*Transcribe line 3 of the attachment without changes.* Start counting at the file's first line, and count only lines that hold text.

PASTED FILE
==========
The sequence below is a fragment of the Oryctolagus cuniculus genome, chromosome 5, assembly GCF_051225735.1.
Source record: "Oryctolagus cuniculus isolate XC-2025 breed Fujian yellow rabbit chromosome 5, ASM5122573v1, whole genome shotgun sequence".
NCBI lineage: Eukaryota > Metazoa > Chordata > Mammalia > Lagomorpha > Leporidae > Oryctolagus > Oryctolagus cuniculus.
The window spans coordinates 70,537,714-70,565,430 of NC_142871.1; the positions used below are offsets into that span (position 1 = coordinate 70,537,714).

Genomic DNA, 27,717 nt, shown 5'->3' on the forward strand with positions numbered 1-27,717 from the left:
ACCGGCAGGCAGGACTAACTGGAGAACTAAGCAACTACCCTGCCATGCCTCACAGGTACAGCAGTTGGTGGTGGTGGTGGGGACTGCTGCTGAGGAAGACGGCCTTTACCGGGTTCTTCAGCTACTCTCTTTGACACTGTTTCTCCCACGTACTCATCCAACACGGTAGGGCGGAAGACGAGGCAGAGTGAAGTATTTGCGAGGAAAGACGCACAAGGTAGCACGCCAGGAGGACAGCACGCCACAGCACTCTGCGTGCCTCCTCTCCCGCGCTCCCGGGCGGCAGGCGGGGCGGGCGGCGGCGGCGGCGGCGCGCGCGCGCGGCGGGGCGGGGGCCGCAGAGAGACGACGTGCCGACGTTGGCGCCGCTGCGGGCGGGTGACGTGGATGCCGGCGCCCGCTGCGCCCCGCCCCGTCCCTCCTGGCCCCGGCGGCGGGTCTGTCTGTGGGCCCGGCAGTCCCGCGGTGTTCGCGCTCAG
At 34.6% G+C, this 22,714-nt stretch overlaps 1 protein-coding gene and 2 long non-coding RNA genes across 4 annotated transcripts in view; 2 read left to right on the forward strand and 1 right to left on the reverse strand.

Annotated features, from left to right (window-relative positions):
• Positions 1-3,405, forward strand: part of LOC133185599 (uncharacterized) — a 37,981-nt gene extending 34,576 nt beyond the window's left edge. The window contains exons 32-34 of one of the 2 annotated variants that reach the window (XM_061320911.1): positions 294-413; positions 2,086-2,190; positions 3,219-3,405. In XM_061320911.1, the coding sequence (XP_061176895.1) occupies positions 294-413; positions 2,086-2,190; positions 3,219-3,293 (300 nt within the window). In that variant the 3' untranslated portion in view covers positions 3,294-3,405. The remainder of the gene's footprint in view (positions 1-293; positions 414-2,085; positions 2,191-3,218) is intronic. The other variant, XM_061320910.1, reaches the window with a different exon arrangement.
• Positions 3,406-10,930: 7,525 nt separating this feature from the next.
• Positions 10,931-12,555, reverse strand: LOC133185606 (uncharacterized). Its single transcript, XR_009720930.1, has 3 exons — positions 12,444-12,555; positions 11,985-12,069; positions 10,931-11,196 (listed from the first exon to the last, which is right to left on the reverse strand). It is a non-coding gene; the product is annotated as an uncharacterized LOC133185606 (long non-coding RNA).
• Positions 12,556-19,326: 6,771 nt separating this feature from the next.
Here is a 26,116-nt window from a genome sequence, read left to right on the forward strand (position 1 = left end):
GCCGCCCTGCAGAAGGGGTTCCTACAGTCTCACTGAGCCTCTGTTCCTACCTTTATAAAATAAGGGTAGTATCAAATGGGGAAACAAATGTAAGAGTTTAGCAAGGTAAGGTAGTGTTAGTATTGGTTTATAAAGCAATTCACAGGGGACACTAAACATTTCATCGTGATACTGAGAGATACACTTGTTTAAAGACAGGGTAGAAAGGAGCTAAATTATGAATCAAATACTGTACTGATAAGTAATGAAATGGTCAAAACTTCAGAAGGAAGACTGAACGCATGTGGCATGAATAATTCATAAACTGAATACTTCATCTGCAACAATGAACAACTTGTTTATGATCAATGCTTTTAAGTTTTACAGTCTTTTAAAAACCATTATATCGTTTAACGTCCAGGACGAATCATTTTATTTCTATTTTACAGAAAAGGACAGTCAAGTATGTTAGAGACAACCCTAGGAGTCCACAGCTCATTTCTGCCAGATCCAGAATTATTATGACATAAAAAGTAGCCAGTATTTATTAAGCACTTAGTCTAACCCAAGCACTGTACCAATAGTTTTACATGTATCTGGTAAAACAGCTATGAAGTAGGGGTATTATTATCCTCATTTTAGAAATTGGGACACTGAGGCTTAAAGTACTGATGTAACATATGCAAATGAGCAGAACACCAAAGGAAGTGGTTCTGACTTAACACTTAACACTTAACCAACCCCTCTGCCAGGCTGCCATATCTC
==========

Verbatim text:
NCBI lineage: Eukaryota > Metazoa > Chordata > Mammalia > Lagomorpha > Leporidae > Oryctolagus > Oryctolagus cuniculus.